More good news (and I don?t mean Joyce taking credit for English?s work)

The government continues to deliver up more good economic news.

The New Zealand economy continued to grow solidly in the September quarter, posting a higher than expected 1.1 per cent growth rate for the quarter and 3.5 per cent over the last year, Finance Minister Steven Joyce says.

“New Zealand?s focus on developing a strong and open economy is delivering good results for Kiwi families, especially relative to most of the rest of the developed world,” Mr Joyce says.

New Zealand?s economic growth in the year to September was the fifth strongest in the OECD ahead of Australia (1.8 per cent), the USA (1.6 per cent), Canada (1.3 per cent) and the Euro Area (1.7 per cent).

“We are starting to see the benefits of a clear and stable focus on economic fundamentals coupled with a determination to build a competitive environment from which Kiwi companies can succeed on the world stage.”

Growth in the quarter was strong across 13 of 16 industries, including:

– Business services (up 2.0 per cent)

– Transport, postal, and warehousing (up 3.7 per cent)

– Construction (up 2.1 per cent)

– Manufacturing (up 1.2 per cent)

Read more »


If you were Key and had $10b sloshing about next term – what would you do?

Frankly speaking, if you have a surplus of $10bn sloshing around it means you taxed the people too hard.

Prime Minister John Key is hinting at bigger than expected budget surpluses in the next few years which would allow the government to cut taxes despite the cost of the earthquake.

He says the quake is likely to cost between $2 billion and $3b and the government also expects to increase spending on health and education.

“Over the eight years we’ve been in government, while there was the big tax switch in 2010 there hasn’t been a significant reduction in people’s taxes,” Mr Key said at his post-cabinet press conference on Monday.

“I’m not arguing this is going to be significant as in a massive tax cut, but I am saying that I think there is an argument around a tax and family package that sits alongside a lot of other expenditure.”

Mr Key said Finance Minister Bill English had briefed cabinet on next week’s half-year economic and fiscal update.

“When you see the numbers, what you will see is the budget surplus getting quite big,” he said.

Read more »


More good news: New car registrations break record

One major indicator of positive economic performance is the purchase of new cars. People who feel comfortable economically buy new cars, businesses who think that the economy is going well will buy new assets like cars.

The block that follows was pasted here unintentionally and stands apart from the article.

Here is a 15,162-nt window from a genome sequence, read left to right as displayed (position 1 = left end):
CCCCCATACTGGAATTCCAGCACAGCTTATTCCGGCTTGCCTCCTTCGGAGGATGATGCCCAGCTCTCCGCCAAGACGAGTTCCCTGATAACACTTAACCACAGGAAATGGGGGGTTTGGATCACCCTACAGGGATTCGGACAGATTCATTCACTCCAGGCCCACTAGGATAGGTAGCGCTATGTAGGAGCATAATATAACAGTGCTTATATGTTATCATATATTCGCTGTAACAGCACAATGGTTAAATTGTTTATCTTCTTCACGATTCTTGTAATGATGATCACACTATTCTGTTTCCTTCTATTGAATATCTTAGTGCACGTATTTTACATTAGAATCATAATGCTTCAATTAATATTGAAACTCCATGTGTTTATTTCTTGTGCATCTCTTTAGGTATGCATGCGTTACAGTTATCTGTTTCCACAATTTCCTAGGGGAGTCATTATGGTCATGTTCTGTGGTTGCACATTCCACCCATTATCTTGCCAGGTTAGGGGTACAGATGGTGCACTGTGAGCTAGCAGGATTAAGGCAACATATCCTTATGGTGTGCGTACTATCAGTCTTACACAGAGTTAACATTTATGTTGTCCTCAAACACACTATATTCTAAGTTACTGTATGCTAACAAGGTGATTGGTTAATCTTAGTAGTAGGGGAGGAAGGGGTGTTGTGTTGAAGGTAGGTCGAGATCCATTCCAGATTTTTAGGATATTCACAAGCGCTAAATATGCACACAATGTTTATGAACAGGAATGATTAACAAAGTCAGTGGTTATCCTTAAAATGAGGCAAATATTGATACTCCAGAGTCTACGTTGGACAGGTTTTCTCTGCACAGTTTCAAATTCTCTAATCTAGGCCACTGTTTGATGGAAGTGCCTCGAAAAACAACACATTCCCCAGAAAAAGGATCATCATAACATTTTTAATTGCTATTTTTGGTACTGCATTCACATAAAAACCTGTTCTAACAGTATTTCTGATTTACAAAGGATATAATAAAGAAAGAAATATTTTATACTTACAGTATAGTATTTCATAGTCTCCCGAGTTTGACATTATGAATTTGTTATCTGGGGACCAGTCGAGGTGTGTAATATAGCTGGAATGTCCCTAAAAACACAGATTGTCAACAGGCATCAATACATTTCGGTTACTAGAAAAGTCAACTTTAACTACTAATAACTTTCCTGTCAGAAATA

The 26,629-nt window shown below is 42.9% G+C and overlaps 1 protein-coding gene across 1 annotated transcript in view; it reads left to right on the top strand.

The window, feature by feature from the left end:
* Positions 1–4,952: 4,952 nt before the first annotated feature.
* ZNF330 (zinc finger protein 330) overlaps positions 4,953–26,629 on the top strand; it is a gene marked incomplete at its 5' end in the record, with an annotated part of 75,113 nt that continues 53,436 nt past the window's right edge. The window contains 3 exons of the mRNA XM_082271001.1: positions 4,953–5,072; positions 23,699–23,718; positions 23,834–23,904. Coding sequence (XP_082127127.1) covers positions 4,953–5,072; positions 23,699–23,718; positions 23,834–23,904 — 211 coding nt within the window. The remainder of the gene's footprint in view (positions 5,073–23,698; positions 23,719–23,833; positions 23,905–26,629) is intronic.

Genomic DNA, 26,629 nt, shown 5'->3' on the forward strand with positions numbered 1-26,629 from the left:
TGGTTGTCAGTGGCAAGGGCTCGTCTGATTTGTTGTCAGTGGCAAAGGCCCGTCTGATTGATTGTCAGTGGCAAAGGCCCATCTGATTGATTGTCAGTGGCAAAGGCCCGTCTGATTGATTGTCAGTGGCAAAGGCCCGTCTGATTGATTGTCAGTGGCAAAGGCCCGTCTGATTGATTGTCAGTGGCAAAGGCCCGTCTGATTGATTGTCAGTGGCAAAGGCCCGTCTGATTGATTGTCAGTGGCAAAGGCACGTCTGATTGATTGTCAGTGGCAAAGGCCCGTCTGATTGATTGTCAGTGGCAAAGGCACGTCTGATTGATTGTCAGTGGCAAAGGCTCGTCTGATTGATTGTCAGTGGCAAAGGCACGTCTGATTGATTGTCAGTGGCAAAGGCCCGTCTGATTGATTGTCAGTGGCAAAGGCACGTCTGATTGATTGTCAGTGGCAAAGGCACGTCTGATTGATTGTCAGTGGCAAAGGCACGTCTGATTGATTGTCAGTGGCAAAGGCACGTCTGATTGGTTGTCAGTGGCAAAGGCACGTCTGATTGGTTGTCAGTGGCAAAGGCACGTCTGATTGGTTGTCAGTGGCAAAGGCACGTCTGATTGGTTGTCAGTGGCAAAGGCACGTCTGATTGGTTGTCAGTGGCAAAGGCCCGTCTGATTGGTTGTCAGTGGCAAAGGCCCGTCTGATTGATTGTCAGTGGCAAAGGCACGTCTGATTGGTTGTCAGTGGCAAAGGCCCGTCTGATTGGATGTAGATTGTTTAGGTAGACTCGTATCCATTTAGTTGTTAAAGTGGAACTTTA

New car registrations are the highest they have ever been, a clear vote of confidence in the economy.

A total of 14,709 new vehicles were registered during the month of October, which has smashed all previous monthly records, the Motor Industry Association (MIA) has reported. Registration data goes back to 1975.

MIA president John Manley says that not only is it the highest October figure on record but the highest month of any, shattering the previous record of 13,983 vehicles registered during July 1984.

?It is also the first time that more than 14,000 new vehicles were registered in a month,? he said. ? Read more »


How is Robbo going to spin this good news?

Labour likes to talk down New Zealand and its economy. They are trying, and failing, to convince voters that they have better solutions.

I doubt even Robbo could spin this news negatively.

This Thursday GDP figures are expected to show the New Zealand economy grew by at least 3.5 per cent in the year to June 30.

ASB’s economists are picking it to be as high as 3.7 per cent.

“We expect GDP lifted a whopping 1.2 per cent over the June quarter, led by construction, manufacturing and retail activity,” ASB senior economist Jane Turner writes in her preview.

Read more »

More goods news: jobs galore

The economy is just refusing to fail at a rate that will see Labour with even a sniff of a chance in 2017

New data from Trade Me jobs looks at applications from 65,000 roles advertised on the website in April, May and June.

Gisborne is booming, up 39 percent on the same quarter in 2015 while the number of listings in the Hawkes Bay has jumped 27.2 percent.

Listings were up across the entire North Island while in the South Island as a mixed bag. Otago was the clear winner but there was a drop in listings across several regions:

North Island
Northland ? ? ? ? ? ? ? ? ? 21.4 percent
Auckland ? ? ? ? ? ? ? ? ? ?14.4 percent
Waikato ? ? ? ? ? ? ? ? ? ? 10.1 percent
Bay of Plenty ? ? ? ? ? ? ?27.2 percent
Gisbourne ? ? ? ? ? ? ? ? ?39.0 percent
Hawkes Bay ? ? ? ? ? ? ? 2.7 percent
Taranaki ? ? ? ? ? ? ? ? ? ?2.5 percent
Manawatu/Wanganui ?7.2 percent
Wellington ? ? ? ? ? ? ? ? 4.1 percent

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Oh look, how inconvenient for Labour

Last year Andrew Little was stating that Labour’s focus was going to be on “jobs, jobs, jobs”. Grant Robertson is talking about the “Future of Work” and Andrew Little echoed that by talking about the rise of the robots…and nasty car washes.

Carmel Sepuloni thinks the statistics are wrong and calls for the government to be more transparent on job figures.

Grant Robertson even predicted that unemployment was going to balloon: